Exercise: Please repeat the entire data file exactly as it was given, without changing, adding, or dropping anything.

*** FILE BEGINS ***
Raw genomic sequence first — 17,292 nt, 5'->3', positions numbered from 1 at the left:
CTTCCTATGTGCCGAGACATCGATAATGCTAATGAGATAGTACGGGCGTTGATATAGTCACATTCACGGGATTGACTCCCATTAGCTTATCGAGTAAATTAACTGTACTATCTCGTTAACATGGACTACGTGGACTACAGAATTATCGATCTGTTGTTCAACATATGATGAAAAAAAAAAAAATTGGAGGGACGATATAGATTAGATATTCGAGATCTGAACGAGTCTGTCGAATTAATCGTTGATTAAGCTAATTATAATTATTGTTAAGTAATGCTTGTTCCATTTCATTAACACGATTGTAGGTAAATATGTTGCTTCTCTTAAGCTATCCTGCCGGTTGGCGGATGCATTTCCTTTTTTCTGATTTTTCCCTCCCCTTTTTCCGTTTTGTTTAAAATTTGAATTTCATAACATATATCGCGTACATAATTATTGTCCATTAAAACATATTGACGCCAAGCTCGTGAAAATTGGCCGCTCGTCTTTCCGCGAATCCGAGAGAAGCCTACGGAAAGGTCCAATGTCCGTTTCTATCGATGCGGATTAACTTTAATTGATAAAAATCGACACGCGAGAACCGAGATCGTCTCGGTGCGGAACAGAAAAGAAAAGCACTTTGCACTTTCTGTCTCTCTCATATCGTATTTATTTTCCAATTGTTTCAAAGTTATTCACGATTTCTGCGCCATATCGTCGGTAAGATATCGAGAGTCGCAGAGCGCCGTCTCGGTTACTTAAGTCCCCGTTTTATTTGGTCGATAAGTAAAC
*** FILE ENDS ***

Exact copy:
Raw genomic sequence first — 17,292 nt, 5'->3', positions numbered from 1 at the left:
CTTCCTATGTGCCGAGACATCGATAATGCTAATGAGATAGTACGGGCGTTGATATAGTCACATTCACGGGATTGACTCCCATTAGCTTATCGAGTAAATTAACTGTACTATCTCGTTAACATGGACTACGTGGACTACAGAATTATCGATCTGTTGTTCAACATATGATGAAAAAAAAAAAAATTGGAGGGACGATATAGATTAGATATTCGAGATCTGAACGAGTCTGTCGAATTAATCGTTGATTAAGCTAATTATAATTATTGTTAAGTAATGCTTGTTCCATTTCATTAACACGATTGTAGGTAAATATGTTGCTTCTCTTAAGCTATCCTGCCGGTTGGCGGATGCATTTCCTTTTTTCTGATTTTTCCCTCCCCTTTTTCCGTTTTGTTTAAAATTTGAATTTCATAACATATATCGCGTACATAATTATTGTCCATTAAAACATATTGACGCCAAGCTCGTGAAAATTGGCCGCTCGTCTTTCCGCGAATCCGAGAGAAGCCTACGGAAAGGTCCAATGTCCGTTTCTATCGATGCGGATTAACTTTAATTGATAAAAATCGACACGCGAGAACCGAGATCGTCTCGGTGCGGAACAGAAAAGAAAAGCACTTTGCACTTTCTGTCTCTCTCATATCGTATTTATTTTCCAATTGTTTCAAAGTTATTCACGATTTCTGCGCCATATCGTCGGTAAGATATCGAGAGTCGCAGAGCGCCGTCTCGGTTACTTAAGTCCCCGTTTTATTTGGTCGATAAGTAAAC